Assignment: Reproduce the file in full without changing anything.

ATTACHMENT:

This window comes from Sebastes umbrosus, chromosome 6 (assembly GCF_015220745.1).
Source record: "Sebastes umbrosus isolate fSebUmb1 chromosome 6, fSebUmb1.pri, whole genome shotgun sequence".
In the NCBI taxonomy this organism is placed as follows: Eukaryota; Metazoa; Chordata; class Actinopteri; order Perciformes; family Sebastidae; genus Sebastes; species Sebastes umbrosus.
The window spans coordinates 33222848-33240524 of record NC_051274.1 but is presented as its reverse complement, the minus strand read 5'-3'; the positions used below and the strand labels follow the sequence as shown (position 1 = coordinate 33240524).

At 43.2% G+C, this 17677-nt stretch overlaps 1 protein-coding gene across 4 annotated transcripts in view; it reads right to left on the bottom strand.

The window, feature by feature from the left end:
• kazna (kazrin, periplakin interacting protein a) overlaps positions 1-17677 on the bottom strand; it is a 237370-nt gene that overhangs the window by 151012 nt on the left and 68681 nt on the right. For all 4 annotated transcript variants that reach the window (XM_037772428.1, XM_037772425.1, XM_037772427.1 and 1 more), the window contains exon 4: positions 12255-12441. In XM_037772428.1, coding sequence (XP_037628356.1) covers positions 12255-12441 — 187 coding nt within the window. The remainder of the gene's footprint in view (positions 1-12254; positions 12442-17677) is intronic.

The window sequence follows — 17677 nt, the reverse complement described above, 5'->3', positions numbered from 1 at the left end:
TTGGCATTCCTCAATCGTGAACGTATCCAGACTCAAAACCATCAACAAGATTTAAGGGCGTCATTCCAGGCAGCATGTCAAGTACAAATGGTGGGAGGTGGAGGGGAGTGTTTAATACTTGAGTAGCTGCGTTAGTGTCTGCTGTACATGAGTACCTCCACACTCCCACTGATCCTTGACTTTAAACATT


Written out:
This window comes from Sebastes umbrosus, chromosome 6 (assembly GCF_015220745.1).
Source record: "Sebastes umbrosus isolate fSebUmb1 chromosome 6, fSebUmb1.pri, whole genome shotgun sequence".
In the NCBI taxonomy this organism is placed as follows: Eukaryota; Metazoa; Chordata; class Actinopteri; order Perciformes; family Sebastidae; genus Sebastes; species Sebastes umbrosus.
The window spans coordinates 33222848-33240524 of record NC_051274.1 but is presented as its reverse complement, the minus strand read 5'-3'; the positions used below and the strand labels follow the sequence as shown (position 1 = coordinate 33240524).

At 43.2% G+C, this 17677-nt stretch overlaps 1 protein-coding gene across 4 annotated transcripts in view; it reads right to left on the bottom strand.

The window, feature by feature from the left end:
• kazna (kazrin, periplakin interacting protein a) overlaps positions 1-17677 on the bottom strand; it is a 237370-nt gene that overhangs the window by 151012 nt on the left and 68681 nt on the right. For all 4 annotated transcript variants that reach the window (XM_037772428.1, XM_037772425.1, XM_037772427.1 and 1 more), the window contains exon 4: positions 12255-12441. In XM_037772428.1, coding sequence (XP_037628356.1) covers positions 12255-12441 — 187 coding nt within the window. The remainder of the gene's footprint in view (positions 1-12254; positions 12442-17677) is intronic.

The window sequence follows — 17677 nt, the reverse complement described above, 5'->3', positions numbered from 1 at the left end:
TTGGCATTCCTCAATCGTGAACGTATCCAGACTCAAAACCATCAACAAGATTTAAGGGCGTCATTCCAGGCAGCATGTCAAGTACAAATGGTGGGAGGTGGAGGGGAGTGTTTAATACTTGAGTAGCTGCGTTAGTGTCTGCTGTACATGAGTACCTCCACACTCCCACTGATCCTTGACTTTAAACATT